Some prominent intellectuals have been suggesting such a course of action for some time. In 2010 the Metzilah Center for Jewish, Zionist, Liberal and Humanist Thought released a position paper calling for Israel to adopt a clear immigration policy that makes provision for absorbing some non-Jews. One of the authors, Amnon Rubinstein, dean of the Interdisciplinary Center in Herzliya, told the Forward that he has long considered the best course of action to be “seal off people from entering Israel and treat humanely and with human rights those who are here.”
Still, it’s not at all clear that the Israeli public will be satisfied by a more conciliatory approach. Right-wing politicians have found an eager audience for their claims that Africans are a growing source of crime that must be removed from Israeli society at any cost.
Yishai, who ordered the arrests of South Sudanese immigrants, shows no signs of backing down.
“The deportation operation is getting under way,” he told local television on June 10, after the roundup began. “We are starting the job.”
Africans have been slipping into Israel in large numbers since 2005, but the issue has only recently come to the heart of the country’s national agenda.
The spur to its sudden centrality was a claim that Africans are responsible for a major crime wave in Tel Aviv. Anger rose to a boiling point when news broke in mid-May that Africans were suspected in two sexual attacks on Jewish Israeli women. Politicians led anti-African protests in southern Tel Aviv, and those protests degenerated into violence against the immigrants. Molotov cocktails were thrown at Africans’ homes. On June 4, the violence spread to Jerusalem, where a building that houses illegals was set alight and graffiti telling them to “Get out” was spray painted.
Government ministers added fuel to the fire by spewing a steady flow of incendiary statements about the illegals. Yishai has been the most prolific, declaring that the majority of illegals are “criminals” and that they are responsible for raping Israeli women and infecting them with HIV, the virus that causes AIDS. Yishai provided no evidence of either claim.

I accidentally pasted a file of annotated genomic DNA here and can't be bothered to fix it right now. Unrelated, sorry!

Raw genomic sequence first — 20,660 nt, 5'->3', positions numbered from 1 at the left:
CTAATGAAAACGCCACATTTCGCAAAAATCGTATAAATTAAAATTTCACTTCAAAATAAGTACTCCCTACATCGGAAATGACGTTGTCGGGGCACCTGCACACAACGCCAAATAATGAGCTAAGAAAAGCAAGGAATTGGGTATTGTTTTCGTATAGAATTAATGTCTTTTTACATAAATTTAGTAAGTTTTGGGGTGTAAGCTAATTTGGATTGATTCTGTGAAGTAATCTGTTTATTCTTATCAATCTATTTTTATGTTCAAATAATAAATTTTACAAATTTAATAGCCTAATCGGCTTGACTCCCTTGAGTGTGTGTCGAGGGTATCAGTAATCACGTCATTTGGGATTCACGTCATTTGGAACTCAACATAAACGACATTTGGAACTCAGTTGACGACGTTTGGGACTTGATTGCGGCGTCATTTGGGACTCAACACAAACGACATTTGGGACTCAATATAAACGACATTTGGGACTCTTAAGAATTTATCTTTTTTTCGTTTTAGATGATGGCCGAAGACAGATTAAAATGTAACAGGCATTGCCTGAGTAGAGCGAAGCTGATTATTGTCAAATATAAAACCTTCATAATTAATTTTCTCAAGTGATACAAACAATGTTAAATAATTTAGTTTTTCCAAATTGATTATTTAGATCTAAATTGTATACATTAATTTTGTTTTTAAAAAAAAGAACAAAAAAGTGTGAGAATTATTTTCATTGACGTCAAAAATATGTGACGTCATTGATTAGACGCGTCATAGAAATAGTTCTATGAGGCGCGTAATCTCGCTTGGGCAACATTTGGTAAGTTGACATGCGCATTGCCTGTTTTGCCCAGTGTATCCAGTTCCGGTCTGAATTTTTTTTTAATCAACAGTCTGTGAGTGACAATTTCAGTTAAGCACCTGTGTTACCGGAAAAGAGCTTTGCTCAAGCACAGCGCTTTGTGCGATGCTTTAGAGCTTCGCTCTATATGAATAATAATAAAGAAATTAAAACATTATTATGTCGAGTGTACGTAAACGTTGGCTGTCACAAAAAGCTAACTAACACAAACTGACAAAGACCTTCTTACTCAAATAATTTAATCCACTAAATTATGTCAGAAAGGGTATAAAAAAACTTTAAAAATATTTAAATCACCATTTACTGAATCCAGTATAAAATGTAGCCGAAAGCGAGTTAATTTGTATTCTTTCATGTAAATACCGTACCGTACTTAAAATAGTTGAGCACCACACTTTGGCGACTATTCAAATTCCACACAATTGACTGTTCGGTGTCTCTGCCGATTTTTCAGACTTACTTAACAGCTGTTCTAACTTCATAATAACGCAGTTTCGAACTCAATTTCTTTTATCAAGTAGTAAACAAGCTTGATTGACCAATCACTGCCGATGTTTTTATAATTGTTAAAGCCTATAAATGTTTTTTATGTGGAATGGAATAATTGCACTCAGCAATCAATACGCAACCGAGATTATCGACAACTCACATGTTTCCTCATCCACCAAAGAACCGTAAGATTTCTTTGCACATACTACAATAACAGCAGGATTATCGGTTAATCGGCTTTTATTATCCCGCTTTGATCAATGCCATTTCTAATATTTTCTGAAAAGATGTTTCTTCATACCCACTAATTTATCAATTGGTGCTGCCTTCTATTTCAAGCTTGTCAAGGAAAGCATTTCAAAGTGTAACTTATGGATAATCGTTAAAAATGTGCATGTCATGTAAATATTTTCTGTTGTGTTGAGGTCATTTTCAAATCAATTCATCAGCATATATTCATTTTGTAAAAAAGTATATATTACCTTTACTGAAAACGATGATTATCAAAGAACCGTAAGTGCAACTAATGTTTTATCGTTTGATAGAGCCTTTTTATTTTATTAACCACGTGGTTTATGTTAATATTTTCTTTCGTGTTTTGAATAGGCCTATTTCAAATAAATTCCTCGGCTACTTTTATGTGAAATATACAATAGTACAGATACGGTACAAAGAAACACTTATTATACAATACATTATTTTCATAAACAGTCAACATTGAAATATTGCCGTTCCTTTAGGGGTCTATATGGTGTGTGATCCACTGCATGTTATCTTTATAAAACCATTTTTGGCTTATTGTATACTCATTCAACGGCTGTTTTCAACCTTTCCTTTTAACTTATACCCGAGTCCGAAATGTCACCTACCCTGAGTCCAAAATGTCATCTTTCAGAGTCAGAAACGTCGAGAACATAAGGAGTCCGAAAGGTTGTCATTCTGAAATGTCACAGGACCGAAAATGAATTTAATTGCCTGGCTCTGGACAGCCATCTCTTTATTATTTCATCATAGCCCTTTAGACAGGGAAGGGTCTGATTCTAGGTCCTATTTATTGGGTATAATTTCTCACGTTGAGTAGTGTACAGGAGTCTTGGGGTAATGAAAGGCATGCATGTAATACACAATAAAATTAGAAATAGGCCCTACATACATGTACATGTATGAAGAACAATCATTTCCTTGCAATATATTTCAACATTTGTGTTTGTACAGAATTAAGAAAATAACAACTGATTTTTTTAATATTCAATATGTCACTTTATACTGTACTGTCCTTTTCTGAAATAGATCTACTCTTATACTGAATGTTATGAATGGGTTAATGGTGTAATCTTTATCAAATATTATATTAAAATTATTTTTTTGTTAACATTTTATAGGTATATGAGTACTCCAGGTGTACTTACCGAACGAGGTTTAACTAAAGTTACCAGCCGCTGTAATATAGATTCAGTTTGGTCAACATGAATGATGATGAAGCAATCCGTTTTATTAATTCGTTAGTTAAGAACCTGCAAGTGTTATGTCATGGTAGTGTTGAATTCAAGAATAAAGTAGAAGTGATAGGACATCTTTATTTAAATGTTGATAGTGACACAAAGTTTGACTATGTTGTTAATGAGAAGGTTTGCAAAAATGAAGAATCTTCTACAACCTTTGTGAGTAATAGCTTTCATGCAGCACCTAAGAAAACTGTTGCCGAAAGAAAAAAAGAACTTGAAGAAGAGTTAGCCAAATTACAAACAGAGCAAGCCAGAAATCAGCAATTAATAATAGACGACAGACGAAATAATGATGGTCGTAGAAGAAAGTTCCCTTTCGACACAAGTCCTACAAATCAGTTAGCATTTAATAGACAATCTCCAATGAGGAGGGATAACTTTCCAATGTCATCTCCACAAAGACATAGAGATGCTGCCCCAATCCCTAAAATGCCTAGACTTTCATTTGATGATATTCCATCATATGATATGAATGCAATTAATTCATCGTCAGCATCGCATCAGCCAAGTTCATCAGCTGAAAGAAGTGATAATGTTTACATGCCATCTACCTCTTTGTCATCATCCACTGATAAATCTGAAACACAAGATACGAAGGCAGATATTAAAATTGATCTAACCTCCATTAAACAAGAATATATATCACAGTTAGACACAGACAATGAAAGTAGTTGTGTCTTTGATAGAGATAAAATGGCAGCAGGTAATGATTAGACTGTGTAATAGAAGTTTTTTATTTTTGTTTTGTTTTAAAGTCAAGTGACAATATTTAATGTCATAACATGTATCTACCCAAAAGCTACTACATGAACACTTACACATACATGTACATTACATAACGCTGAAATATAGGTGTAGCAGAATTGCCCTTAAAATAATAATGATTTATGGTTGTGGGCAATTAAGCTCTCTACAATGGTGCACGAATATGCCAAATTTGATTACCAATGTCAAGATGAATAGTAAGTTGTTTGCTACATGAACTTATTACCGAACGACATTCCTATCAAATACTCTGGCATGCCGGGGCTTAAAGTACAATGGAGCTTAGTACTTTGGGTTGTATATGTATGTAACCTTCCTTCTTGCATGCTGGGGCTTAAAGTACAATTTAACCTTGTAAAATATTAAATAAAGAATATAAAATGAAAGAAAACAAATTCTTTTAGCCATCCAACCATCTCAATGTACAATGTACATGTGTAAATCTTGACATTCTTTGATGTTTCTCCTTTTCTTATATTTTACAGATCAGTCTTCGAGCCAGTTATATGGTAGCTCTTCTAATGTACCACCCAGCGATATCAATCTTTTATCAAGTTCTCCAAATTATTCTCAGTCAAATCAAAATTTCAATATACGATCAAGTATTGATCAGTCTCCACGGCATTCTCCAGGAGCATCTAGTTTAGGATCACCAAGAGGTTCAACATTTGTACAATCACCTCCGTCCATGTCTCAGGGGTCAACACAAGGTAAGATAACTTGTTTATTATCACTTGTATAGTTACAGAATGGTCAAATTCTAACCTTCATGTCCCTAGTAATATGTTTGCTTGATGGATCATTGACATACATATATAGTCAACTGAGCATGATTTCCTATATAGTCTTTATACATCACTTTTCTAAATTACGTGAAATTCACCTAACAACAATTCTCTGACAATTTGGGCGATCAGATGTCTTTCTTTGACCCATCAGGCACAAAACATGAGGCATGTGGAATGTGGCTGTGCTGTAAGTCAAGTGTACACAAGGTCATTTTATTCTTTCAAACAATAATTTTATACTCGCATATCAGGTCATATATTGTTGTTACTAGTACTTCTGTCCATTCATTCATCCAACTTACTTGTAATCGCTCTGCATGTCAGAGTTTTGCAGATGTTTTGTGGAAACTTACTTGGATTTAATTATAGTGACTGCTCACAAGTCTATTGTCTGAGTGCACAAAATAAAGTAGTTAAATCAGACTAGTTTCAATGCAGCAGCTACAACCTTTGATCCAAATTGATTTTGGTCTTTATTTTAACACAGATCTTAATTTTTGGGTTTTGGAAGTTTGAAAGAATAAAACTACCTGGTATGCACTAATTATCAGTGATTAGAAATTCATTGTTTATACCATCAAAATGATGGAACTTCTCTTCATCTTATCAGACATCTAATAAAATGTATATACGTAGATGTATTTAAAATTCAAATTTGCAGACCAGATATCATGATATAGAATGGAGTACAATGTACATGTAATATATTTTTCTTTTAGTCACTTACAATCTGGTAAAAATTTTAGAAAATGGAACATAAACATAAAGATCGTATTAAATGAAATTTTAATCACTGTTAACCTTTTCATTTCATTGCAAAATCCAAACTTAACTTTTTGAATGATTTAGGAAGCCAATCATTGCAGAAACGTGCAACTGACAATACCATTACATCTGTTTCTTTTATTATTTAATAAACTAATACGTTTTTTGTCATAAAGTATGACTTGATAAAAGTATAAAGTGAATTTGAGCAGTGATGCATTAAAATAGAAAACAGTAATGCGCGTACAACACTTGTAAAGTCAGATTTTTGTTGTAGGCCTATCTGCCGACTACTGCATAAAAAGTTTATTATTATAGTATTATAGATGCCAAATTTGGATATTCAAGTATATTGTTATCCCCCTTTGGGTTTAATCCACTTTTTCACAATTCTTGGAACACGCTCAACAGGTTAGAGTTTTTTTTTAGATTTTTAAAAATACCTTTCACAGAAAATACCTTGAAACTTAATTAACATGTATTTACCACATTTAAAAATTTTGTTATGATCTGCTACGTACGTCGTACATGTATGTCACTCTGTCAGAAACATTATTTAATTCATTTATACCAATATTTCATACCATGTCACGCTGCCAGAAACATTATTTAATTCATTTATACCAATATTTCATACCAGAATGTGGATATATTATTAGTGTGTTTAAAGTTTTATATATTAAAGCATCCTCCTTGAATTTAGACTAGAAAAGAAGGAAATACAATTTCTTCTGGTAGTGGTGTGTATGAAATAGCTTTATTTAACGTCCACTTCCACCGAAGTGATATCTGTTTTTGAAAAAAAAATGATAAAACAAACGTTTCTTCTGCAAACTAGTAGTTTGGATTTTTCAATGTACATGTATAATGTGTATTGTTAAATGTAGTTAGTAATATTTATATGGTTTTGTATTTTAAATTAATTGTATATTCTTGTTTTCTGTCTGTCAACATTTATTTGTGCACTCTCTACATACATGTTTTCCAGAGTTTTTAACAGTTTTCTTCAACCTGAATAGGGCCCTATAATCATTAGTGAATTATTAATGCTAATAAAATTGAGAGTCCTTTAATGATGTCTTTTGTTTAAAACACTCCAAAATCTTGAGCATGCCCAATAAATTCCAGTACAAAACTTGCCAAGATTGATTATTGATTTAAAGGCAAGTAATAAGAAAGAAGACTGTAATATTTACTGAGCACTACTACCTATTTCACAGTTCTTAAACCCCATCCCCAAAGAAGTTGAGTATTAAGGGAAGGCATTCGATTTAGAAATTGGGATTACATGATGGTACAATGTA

Action against illegal immigrants is undoubtedly popular. According to a poll conducted by Tel Aviv University and the Israel Democracy Institute, 85% of Israeli Jews support the anti-African demonstrations. One-third identified with those protesters who turned violent toward them. More than half endorse the statement of Likud lawmaker Miri Regev that they are a “cancer” in the body of the nation (for which she later apologized). Some Arabs, too, are antagonistic toward illegals. About 25% supported the demonstrations, 23% identified with the violence and 19% agreed with the cancer statement.
The sentiment is particularly strong among less affluent and Sephardic Jews represented by Yishai’s Shas party. For them, the immigration issue is, in Lehman-Wilzig’s words, a “double whammy.” Its supporters strongly support limiting non-Jewish influences in the country, meaning that they see Yishai as tackling both an economic and cultural threat.
So far, the bark of the round-ups has been much bigger than their bite. As of press time, just 140 people had been detained, mostly from South Sudan. Unlike Sudanese and Eritreans, the deportation of South Sudanese poses no problems under Israeli law, as a Jerusalem court has approved sending them to their newly independent homeland. Some in the South Sudanese community say many people had decided to go home voluntarily before the arrests began.
Even if Israel manages to deport all the immigrants from countries other than Sudan and Eritrea, it will take just two weeks for the same number of new illegals to cross into Israel.
Before the wave of anger, the government was already building the world’s largest detention facility, which will mean that Israel has room to detain 15,000 potential immigrants. A new law permits detaining all illegals for up to three years and some indefinitely. But with 60,000 illegal immigrants already in Israel and arrivals at 2,000 per month, there will be nowhere near enough space for everybody.
A potential game changer is the border fence, which is expected to be complete by the end of the year.
The goal is to choke off the flow of immigrants. But some independent analysts are skeptical that the fence will do much to stop people who are desperate to escape poverty and oppression in their homelands.
“People suffer a lot on the journey to Israel,” said Sara Robinson, refugee rights coordinator of Amnesty International’s Israel office. “It will be just another obstacle.”
Contact Nathan Jeffay at firstname.lastname@example.org